Marquise Cut

The Marquise Cut (a.k.a. the Navette Cut after the Latin 'navalis', meaning boat shaped) can be traced back to Paris around 1745. The cut is a member of the brilliant family and the story goes that it was first commissioned by Louis XV. He would have ordered the cut for a jewel which was to be worn by his mistress: Mme de Pompadour. This lady was given the title of Marquise in 1745 and the cut was named to honor her and popularize her new title.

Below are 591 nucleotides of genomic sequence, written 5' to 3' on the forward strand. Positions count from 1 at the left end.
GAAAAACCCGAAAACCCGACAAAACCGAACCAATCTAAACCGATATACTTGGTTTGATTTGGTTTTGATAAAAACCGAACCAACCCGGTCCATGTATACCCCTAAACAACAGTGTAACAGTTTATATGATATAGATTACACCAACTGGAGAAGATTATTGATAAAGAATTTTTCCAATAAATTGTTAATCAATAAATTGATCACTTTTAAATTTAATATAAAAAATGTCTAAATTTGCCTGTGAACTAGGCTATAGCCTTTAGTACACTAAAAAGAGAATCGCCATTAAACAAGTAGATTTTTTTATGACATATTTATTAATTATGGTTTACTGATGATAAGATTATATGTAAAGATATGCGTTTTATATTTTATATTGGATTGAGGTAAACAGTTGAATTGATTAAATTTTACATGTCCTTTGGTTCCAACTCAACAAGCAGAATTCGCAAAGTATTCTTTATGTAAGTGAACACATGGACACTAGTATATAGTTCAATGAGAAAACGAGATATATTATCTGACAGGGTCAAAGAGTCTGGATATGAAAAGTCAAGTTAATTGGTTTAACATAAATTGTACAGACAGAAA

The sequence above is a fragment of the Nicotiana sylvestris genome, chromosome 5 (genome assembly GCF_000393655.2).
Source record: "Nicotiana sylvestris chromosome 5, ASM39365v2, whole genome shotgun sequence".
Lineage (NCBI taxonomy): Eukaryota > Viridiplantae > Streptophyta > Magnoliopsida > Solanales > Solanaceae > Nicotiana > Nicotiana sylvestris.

Art deco ring with a Marquise Cut diamond, note the open culet
Modern ring with a Marquise Cut diamond, note the now closed culet
The cut is a modified brilliant of elliptical shape with pointed ends. Consequently the cut has undergone the very same evolution as the round brilliant: the older marquise cuts have wider pavilion main facets and lower bezel facets which intersect at approximately one third of the way towards the culet. The open culet persists into the 1930s when it starts to transition into a closed culet. Keep in mind that exceptions in the form of earlier examples with closed culets do exist; the above describes the general trend, not a hard rule. The diagrams below illustrate these changes:

Marquise pre193.png

To the main article

A history of diamond cutting2.jpg